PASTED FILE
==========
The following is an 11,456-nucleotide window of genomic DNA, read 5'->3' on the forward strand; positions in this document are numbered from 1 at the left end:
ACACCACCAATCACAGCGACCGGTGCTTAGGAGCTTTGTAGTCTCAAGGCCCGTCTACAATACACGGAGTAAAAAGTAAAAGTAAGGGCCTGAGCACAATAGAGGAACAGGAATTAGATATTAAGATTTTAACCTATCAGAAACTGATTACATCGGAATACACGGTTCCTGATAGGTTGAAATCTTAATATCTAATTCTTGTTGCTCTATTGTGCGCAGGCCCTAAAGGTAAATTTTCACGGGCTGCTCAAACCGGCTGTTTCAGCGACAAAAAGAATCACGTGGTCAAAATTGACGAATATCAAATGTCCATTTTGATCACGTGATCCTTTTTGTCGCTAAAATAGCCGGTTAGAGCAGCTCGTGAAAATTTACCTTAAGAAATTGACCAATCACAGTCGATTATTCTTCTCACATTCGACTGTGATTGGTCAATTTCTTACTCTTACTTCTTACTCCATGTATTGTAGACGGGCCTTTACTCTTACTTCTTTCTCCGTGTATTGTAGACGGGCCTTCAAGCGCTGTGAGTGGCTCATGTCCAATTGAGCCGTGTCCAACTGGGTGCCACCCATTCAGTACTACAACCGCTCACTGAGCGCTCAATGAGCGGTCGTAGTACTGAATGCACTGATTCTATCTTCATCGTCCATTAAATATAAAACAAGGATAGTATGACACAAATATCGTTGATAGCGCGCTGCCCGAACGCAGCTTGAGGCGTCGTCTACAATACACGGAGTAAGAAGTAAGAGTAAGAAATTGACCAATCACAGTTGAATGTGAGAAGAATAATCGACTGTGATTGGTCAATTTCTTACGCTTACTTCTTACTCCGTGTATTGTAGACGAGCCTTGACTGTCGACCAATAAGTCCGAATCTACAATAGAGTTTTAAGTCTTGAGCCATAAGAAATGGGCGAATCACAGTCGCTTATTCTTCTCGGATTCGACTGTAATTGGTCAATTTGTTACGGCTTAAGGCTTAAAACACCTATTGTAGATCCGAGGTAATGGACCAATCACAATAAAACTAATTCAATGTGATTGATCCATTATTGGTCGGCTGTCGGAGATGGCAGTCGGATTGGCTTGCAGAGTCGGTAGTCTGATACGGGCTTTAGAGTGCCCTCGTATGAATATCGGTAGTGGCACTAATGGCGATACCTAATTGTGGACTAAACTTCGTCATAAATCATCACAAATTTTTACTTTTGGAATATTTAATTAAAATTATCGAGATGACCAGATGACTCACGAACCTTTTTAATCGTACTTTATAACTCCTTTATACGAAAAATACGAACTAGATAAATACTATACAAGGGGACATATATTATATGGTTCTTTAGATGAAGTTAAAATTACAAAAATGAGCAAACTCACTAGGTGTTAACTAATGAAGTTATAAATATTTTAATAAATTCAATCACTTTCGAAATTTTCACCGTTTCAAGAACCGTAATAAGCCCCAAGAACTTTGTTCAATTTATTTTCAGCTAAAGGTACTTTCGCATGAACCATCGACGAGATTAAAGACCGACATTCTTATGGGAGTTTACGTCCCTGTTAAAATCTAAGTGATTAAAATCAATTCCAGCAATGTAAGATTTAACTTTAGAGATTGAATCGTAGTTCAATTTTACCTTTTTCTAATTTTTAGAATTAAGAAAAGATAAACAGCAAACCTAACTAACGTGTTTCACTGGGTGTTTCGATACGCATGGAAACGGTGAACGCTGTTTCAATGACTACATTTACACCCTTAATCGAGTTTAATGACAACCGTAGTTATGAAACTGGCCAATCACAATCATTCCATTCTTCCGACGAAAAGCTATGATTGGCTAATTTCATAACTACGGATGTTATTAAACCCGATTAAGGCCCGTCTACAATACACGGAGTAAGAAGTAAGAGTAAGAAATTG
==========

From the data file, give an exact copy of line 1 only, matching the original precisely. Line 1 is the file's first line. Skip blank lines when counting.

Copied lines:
The following is an 11,456-nucleotide window of genomic DNA, read 5'->3' on the forward strand; positions in this document are numbered from 1 at the left end: